To understand what the average WMWBL player -- the average female baseball player -- has to go through, imagine yourself having to familiarize yourself with different equipment, different angles, different strategies. The game is still a bat-and-ball game, trying to be safe at home. However, the baseball is smaller, the typical infielder has a much longer throw, and the runner takes about five seconds to get from home to first, rather than the 2.9 seconds the fastest softball player takes.
The adjustments are roughly those of the Little Leaguer trying to play 13-year-old Babe Ruth baseball on a regulation field. The dimensions are longer, especially from home to second. Aggressive runners can outrun even the most seasoned woman behind the plate.
Late in one 1999 contest, a batter struck out, only to have the ball skip behind the opposing catcher. The batter beat the throw to first base. Within one at-bat, the runner stole second and third on extremely close plays. The runner eventually scored on a single.
The cunning, hustling runner knew intimately exactly the kinds of tribulation and adjustment a softball catcher has to make to baseball: she played catcher for the other team.
There are many who believe that baseball is not just an activity reserved for men and boys. Just ask Kristin Guidace, who played Little League baseball as a youth. The player/manager of the Boxers of the WMWBA, she is a veteran of many days playing baseball for Annandale (Va.) Little League before playing softball at Shippensburg (Pa.) University.
"I just go out and have a good time," Guidace says, "even if you're not getting paid."
To say Guidace is a baseball junkie is an understatement. She plays in a local men's over-30 league. She invites a complete stranger into the dugout to talk baseball and women's sports for more than an hour. She also takes the opportunity to preach the virtues of the game.
"This league used to be just for adults, but we think this is a great opportunity for young women 14, 15 years old to have a place to play," she says. "It's hard to spread women's baseball in the schools, but we're trying."
She pitched three innings on the evening, but these were not ordinary innings. She broke a bone in her left hand in the first week of the 1999 season and wore a substantial tape job to cover the scars.
As a result, she pitched with a right-hand glove, a la Jim Abbott. And just like the major-league pitcher, she had to make the adjustments. In the second inning, an opponent lays down a drag bunt which Guidace fields easily and throws the runner out at first.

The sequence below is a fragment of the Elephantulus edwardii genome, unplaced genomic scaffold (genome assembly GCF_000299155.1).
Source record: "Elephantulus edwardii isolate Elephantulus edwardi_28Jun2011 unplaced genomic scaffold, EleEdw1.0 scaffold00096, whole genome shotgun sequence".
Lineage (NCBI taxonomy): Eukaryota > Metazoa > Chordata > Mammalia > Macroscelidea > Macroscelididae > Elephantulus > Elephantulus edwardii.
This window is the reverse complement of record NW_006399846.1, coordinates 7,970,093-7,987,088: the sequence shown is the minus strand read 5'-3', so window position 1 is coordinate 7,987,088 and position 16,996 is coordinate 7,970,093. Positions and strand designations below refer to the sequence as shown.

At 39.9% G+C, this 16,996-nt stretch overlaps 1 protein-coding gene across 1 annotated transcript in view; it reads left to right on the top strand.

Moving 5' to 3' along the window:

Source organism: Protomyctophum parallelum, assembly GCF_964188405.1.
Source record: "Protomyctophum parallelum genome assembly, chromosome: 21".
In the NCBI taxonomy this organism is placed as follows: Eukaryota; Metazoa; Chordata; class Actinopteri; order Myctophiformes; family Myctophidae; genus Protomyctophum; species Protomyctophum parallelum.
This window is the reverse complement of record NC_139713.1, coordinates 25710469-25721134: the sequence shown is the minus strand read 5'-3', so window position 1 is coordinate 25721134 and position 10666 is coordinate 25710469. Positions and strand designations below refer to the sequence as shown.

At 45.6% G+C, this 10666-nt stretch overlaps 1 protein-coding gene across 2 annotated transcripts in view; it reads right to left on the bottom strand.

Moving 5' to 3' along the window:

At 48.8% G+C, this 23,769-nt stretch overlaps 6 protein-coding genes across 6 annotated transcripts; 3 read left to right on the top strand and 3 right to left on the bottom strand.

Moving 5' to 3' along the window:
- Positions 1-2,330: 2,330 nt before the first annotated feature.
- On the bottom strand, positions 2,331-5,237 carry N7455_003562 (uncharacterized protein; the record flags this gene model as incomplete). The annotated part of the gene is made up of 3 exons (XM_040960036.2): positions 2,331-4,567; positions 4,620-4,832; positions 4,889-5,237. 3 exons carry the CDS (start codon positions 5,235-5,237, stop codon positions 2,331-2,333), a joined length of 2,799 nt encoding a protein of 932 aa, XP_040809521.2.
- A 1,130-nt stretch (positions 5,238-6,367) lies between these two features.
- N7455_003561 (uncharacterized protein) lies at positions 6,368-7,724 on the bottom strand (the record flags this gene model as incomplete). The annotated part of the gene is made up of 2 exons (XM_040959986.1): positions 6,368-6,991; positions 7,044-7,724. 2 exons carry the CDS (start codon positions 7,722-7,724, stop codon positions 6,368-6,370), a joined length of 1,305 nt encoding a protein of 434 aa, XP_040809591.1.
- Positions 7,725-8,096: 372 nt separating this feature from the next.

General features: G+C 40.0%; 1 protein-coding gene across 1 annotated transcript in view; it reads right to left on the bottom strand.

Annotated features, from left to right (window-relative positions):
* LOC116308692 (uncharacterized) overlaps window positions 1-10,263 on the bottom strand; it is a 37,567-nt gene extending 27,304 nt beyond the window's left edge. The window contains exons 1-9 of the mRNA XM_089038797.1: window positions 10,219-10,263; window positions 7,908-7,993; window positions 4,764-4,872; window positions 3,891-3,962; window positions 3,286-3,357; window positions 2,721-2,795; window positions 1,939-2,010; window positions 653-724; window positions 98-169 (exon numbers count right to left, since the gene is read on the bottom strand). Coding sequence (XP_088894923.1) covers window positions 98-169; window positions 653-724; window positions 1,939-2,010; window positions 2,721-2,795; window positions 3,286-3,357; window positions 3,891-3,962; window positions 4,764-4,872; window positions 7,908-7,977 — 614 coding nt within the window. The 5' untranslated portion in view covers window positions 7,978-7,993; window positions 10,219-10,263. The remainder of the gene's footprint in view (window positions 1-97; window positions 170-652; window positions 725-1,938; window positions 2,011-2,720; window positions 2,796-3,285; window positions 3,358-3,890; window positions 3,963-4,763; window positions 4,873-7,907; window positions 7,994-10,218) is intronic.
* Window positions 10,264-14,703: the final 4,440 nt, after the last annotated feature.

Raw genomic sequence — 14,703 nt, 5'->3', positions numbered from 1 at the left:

One inning later, a member of the Barncats smacks a liner through the box. Ever alert, she leaped to her left and threw out the runner with her glove hand.
It becomes clear that it takes a special kind of player to even suit up for an amateur women's baseball league. On the on-deck circle, one player says to an intrepid journalist, "You know when you are a real baseball player when you start spitting."
League commissioner JoAnn Milliken has immersed herself in baseball culture for the last six years, having started her team, the Flames, out of part of her co-ed softball team. However, she has noticed that the acceptance of women playing baseball is a multi-pronged process.
"When women start playing softball, they form social networks, and they don't want to give it up," Milliken said. "Some women who play in the (WMWBL) play both baseball and softball. The other reason we have trouble getting women to come out is that there are no opportunities to go beyond this in school. They can't get scholarships; the reason women who are good at 'ball' play softball is because they can get scholarships."
These days, Milliken sees the WMWBL as a possible catalyst for the institution of organizing baseball for young female players. The league can accept players as young as 16, but she wants to see something as organized as the nationwide quilt of youth baseball leagues.
"We're considering -- but we need more money and more time -- is to establish a league for 14- to 16-year olds, to build kind of a farm system for the league," she says. "But that requires a lot of time, and most of us players want just to play and to prove ourselves. Many of us are torn between wanting to help the sport and wanting to play."
Milliken knows that there are not many more seasons left in her fortysomething body, and that the contributions that she can give on the field will be eventually outweighed by her administrative duties. Still, she is beginning to realize exactly what her role is as commissioner of one of the few American leagues for women's baseball.
"It's changing, and it's getting better all the time," Milliken says. "I wish I was younger: there's going to be a lot of women's baseball."